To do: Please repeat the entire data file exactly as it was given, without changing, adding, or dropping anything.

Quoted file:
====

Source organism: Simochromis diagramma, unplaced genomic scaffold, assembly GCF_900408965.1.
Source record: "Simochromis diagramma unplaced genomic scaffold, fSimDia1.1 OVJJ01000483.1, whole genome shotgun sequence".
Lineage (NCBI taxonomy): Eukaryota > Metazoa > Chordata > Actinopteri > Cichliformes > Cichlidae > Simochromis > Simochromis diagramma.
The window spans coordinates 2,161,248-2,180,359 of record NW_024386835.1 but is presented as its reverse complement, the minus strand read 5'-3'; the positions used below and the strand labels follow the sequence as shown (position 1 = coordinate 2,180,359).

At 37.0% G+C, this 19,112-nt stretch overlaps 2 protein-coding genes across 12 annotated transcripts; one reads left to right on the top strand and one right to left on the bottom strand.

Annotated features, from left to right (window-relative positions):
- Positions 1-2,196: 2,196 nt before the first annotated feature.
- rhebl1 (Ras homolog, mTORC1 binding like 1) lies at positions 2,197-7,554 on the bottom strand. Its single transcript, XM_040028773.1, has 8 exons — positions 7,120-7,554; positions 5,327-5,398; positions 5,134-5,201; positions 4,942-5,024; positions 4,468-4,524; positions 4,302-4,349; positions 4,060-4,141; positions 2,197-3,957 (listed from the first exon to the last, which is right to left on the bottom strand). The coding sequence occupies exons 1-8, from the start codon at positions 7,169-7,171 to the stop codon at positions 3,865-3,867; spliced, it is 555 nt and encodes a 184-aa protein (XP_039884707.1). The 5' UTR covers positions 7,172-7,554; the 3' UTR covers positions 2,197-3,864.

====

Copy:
Source organism: Simochromis diagramma, unplaced genomic scaffold, assembly GCF_900408965.1.
Source record: "Simochromis diagramma unplaced genomic scaffold, fSimDia1.1 OVJJ01000483.1, whole genome shotgun sequence".
Lineage (NCBI taxonomy): Eukaryota > Metazoa > Chordata > Actinopteri > Cichliformes > Cichlidae > Simochromis > Simochromis diagramma.
The window spans coordinates 2,161,248-2,180,359 of record NW_024386835.1 but is presented as its reverse complement, the minus strand read 5'-3'; the positions used below and the strand labels follow the sequence as shown (position 1 = coordinate 2,180,359).

At 37.0% G+C, this 19,112-nt stretch overlaps 2 protein-coding genes across 12 annotated transcripts; one reads left to right on the top strand and one right to left on the bottom strand.

Annotated features, from left to right (window-relative positions):
- Positions 1-2,196: 2,196 nt before the first annotated feature.
- rhebl1 (Ras homolog, mTORC1 binding like 1) lies at positions 2,197-7,554 on the bottom strand. Its single transcript, XM_040028773.1, has 8 exons — positions 7,120-7,554; positions 5,327-5,398; positions 5,134-5,201; positions 4,942-5,024; positions 4,468-4,524; positions 4,302-4,349; positions 4,060-4,141; positions 2,197-3,957 (listed from the first exon to the last, which is right to left on the bottom strand). The coding sequence occupies exons 1-8, from the start codon at positions 7,169-7,171 to the stop codon at positions 3,865-3,867; spliced, it is 555 nt and encodes a 184-aa protein (XP_039884707.1). The 5' UTR covers positions 7,172-7,554; the 3' UTR covers positions 2,197-3,864.